Molly Murphy MacGregor, co-founder of National Women’s History Project, embraced Sister Rosemarie’s idea. “People don’t get to see real honest-to-God nuns,” MacGregor says. “They’re the ones on the cutting edge of social change.”
Sister Rosemarie fashioned a three-year grant and invited six select Catholic universities (including St. Kate’s) to propose a specific plan to raise the visibility of women religious. “Wherever good things are happening,” the foundation’s proposal request stated, “there are likely to be Sisters involved.”
The ultimate goal is to create “fertile ground” to help more young women consider a call to religious life. “Will this mean that thousands of women will enter religious life? No, probably not,” Sister Rosemarie says. “But we’ve got to offer a chance. Even if women are inspired to live their lives differently outside the convent, the effort will be worthwhile.”
“Even if women are inspired to live their lives differently outside the convent, the effort will be worthwhile.” — Rosemarie Nassif, SSND, director, Catholic Sisters Initiative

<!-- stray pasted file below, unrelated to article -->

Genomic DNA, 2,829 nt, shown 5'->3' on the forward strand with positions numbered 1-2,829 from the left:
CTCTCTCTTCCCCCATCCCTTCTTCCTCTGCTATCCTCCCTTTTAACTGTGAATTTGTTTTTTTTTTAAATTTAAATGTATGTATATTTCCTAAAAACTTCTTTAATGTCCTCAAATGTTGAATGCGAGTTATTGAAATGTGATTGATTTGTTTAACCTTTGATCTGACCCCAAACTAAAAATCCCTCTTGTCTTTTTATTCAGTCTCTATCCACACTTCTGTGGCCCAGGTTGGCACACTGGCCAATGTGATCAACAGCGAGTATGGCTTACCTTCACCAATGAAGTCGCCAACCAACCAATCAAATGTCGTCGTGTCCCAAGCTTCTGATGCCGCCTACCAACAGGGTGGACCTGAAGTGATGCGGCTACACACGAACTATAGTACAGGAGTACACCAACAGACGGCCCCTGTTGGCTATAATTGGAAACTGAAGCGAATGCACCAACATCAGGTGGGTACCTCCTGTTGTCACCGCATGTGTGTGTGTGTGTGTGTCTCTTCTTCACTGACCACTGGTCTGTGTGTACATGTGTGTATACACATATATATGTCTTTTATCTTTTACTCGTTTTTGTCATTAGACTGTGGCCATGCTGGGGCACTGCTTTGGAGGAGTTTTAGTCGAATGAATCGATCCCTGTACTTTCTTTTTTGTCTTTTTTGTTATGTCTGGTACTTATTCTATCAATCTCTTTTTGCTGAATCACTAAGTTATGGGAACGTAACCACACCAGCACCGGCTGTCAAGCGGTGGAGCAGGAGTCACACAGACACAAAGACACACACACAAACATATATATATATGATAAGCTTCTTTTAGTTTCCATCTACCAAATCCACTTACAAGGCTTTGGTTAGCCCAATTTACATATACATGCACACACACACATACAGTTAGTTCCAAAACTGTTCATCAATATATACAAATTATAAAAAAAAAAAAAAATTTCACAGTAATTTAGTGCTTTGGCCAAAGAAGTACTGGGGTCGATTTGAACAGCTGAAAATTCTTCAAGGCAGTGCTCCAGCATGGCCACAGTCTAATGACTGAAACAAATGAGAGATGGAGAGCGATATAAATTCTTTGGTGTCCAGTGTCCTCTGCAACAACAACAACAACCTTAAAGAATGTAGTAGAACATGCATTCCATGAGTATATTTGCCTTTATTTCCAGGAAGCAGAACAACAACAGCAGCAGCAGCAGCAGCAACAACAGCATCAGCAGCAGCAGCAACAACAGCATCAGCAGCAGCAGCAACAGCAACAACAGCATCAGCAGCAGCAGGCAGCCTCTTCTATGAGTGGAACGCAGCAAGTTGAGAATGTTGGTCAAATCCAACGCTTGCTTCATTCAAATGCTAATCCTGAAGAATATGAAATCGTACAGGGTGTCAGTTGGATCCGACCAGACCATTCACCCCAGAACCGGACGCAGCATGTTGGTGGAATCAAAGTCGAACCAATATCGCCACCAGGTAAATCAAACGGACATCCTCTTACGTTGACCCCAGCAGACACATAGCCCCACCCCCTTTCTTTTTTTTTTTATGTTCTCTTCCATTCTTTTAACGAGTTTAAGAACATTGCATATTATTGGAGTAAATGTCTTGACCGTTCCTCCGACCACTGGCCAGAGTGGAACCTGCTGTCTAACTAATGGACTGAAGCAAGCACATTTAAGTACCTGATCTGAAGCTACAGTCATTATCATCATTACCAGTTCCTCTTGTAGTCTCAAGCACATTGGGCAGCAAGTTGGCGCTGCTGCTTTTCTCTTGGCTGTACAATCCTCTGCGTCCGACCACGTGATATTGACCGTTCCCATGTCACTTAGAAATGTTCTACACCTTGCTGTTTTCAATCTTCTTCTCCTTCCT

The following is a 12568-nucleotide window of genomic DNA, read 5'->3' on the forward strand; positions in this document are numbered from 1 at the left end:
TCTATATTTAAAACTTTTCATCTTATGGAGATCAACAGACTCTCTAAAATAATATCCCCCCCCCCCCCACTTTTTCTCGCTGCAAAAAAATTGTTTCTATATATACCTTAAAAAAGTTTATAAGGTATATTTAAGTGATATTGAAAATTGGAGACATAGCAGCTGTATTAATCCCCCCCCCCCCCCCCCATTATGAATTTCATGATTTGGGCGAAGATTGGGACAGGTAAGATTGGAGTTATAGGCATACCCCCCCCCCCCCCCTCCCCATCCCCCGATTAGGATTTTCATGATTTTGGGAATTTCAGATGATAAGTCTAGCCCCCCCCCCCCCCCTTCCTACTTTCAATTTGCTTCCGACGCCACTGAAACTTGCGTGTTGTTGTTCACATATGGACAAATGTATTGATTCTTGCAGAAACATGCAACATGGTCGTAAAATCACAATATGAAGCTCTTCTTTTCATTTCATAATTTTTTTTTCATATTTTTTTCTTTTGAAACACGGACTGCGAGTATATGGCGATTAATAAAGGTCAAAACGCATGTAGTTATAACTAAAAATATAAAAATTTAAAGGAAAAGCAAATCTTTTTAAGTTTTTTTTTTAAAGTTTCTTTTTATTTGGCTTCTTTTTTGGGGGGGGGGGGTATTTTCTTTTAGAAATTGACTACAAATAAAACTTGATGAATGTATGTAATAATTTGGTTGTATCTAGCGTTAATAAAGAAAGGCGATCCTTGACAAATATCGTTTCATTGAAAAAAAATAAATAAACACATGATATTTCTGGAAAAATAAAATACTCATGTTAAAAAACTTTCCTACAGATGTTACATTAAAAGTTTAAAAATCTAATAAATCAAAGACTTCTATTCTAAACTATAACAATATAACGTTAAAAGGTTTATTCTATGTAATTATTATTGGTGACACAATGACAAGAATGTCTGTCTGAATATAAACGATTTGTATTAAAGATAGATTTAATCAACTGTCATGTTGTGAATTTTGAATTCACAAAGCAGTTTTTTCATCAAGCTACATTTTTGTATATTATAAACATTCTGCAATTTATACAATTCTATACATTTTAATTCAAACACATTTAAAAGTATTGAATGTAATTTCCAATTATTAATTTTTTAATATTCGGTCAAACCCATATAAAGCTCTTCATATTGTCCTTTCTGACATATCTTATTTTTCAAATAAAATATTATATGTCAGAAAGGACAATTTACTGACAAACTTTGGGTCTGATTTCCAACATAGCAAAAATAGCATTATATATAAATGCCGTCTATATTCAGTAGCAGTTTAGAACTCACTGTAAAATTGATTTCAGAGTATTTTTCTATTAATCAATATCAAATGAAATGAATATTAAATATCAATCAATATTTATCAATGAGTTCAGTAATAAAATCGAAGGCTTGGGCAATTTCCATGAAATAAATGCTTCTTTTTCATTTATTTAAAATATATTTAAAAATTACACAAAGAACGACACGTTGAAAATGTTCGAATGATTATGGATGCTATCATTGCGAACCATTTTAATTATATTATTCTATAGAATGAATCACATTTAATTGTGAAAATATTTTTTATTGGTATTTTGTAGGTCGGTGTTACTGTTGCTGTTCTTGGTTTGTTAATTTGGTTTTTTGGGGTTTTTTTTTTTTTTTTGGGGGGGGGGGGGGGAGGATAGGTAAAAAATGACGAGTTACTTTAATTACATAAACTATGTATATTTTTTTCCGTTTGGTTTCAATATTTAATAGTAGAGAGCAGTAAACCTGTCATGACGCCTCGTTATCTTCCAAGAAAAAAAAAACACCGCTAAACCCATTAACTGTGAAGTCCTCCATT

Among the qualifications that St. Kate’s outlined in its proposal were these:
- The close relationship between the University and its founders, the Sisters of St. Joseph of Carondelet,
- An enduring emphasis on women’s leadership, and
- The engagement and leadership in the project of President Andrea Lee, IHM, who serves on national Catholic boards and has strong relationships with Catholic college and university leaders nationwide.
The proposal also emphasized the strong role that students will play in the initiative.